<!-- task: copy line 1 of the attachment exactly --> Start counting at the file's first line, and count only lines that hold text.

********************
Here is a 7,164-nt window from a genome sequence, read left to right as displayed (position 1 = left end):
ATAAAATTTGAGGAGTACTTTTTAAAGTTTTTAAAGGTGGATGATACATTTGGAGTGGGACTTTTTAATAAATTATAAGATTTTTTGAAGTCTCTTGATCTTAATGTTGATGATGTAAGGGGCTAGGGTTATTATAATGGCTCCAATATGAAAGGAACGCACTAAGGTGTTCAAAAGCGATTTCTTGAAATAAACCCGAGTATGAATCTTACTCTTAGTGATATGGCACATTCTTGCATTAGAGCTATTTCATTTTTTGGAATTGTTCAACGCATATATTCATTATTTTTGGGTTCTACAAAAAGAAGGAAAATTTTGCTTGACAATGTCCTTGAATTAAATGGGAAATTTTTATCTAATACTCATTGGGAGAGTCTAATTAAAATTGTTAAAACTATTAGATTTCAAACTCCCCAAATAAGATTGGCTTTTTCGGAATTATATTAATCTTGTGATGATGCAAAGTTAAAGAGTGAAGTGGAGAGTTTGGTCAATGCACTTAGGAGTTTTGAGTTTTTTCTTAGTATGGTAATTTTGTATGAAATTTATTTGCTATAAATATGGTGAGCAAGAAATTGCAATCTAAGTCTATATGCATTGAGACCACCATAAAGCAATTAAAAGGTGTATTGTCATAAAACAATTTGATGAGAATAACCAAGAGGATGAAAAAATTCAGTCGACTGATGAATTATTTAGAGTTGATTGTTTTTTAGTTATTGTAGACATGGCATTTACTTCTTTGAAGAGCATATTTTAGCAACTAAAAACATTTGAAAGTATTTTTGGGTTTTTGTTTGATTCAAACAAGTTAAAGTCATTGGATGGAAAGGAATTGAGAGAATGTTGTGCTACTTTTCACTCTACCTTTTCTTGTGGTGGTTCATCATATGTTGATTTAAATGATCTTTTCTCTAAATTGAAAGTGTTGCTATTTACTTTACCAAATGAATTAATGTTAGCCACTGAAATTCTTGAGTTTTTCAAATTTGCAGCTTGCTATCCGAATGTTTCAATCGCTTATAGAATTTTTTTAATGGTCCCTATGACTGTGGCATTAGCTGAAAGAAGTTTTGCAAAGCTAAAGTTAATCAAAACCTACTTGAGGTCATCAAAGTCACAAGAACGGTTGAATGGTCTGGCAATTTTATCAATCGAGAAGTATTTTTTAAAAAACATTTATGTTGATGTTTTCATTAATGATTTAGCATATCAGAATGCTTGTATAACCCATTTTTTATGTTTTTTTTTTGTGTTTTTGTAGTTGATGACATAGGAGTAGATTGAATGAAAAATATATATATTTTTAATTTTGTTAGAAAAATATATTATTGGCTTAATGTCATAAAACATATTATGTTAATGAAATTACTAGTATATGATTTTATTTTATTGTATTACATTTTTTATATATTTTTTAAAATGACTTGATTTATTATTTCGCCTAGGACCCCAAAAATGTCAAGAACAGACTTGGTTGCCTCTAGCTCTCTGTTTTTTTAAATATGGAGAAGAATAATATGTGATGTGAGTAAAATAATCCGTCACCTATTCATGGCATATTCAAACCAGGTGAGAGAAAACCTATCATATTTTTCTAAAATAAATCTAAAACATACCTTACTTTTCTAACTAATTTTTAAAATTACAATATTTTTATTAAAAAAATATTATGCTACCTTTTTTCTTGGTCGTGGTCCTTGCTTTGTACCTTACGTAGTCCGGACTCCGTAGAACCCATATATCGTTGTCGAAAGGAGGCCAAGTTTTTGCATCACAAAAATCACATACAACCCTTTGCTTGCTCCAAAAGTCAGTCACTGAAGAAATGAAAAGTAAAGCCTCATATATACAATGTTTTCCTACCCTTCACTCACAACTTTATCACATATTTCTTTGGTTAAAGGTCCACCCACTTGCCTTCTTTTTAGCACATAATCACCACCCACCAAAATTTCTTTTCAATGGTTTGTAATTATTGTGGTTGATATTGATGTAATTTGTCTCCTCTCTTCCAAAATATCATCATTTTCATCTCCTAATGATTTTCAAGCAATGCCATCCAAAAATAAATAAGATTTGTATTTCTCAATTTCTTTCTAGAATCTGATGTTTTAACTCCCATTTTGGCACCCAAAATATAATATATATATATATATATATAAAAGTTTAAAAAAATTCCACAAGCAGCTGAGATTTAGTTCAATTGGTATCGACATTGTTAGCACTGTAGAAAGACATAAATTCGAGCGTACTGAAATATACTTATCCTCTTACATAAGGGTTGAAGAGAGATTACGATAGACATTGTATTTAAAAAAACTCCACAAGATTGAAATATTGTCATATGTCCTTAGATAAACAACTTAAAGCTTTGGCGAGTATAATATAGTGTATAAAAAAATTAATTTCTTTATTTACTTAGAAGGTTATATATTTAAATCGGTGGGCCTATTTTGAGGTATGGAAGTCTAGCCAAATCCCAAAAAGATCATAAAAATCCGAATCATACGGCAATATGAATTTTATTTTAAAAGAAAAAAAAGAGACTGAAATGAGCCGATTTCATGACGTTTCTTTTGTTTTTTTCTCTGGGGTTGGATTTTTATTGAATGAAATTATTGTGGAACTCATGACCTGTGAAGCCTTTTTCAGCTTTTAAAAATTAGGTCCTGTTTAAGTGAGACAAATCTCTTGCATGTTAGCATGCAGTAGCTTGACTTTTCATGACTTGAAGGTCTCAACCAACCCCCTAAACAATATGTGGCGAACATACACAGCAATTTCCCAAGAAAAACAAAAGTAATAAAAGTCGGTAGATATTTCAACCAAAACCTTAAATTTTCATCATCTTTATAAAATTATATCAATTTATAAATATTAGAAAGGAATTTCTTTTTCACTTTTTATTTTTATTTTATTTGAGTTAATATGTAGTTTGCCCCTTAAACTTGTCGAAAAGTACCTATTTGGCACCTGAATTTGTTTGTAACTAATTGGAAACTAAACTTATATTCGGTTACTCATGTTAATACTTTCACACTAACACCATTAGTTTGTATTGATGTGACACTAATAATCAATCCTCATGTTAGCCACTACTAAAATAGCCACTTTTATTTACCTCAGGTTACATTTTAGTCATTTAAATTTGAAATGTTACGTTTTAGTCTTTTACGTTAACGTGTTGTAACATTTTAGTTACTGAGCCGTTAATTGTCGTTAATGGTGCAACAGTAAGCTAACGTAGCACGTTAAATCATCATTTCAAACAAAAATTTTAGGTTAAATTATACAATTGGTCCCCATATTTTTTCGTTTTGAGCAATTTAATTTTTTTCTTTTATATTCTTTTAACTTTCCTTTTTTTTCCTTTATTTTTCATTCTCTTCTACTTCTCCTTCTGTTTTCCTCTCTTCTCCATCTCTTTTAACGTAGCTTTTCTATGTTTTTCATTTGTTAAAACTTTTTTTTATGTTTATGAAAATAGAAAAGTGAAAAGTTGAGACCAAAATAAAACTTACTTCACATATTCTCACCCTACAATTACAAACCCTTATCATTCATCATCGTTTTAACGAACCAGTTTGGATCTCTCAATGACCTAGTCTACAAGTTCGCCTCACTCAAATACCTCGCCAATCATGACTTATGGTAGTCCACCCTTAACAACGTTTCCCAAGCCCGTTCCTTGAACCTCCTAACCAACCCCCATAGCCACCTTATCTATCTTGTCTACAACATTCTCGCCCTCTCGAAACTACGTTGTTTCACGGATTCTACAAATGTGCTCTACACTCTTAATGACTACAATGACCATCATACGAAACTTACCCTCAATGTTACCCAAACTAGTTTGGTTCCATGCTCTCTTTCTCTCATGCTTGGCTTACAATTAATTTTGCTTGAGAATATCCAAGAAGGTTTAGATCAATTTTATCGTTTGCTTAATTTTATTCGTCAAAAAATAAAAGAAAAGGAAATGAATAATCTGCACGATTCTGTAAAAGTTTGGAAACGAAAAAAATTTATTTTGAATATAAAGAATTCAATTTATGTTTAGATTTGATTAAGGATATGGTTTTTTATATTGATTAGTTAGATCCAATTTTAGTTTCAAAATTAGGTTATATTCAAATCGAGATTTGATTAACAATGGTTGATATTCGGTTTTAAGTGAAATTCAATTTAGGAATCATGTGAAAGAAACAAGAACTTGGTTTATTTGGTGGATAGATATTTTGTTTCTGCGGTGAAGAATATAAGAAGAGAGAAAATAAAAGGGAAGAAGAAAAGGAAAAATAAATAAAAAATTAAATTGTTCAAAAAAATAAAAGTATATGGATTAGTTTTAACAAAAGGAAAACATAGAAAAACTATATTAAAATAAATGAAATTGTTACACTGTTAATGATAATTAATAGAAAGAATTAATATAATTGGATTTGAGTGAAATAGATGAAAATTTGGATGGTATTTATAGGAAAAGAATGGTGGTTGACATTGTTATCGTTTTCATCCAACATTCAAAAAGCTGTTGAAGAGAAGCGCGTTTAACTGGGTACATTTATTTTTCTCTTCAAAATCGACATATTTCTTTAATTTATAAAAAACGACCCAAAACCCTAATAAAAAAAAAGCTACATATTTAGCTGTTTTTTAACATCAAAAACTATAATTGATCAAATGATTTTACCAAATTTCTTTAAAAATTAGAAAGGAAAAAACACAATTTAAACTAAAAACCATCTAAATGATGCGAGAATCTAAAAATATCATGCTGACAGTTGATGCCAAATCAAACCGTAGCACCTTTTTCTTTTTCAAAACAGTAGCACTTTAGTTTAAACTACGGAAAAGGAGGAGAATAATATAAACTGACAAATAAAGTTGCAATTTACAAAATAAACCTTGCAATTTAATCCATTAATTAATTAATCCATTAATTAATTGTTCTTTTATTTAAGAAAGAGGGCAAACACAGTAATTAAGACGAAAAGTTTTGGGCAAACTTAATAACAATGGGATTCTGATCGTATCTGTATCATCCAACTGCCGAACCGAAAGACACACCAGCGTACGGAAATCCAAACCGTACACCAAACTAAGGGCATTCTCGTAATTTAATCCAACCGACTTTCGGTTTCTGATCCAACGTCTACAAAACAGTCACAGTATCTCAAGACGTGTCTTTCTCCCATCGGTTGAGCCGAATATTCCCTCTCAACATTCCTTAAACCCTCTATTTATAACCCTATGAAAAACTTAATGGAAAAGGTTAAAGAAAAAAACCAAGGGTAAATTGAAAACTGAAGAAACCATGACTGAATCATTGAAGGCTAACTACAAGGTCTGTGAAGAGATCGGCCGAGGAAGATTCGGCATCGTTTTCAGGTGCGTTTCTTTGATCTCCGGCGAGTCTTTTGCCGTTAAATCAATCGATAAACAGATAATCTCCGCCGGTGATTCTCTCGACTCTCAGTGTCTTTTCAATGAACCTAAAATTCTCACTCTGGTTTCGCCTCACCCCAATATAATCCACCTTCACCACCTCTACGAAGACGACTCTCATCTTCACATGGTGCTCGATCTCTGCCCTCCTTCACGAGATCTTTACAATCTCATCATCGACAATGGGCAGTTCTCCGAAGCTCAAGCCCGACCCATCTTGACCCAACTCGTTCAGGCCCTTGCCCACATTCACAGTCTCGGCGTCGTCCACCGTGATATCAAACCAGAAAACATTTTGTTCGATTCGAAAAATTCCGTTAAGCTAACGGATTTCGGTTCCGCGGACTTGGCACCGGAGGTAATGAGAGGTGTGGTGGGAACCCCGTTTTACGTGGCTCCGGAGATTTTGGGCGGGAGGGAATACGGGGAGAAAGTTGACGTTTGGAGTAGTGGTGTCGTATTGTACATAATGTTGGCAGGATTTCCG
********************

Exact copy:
Here is a 7,164-nt window from a genome sequence, read left to right as displayed (position 1 = left end):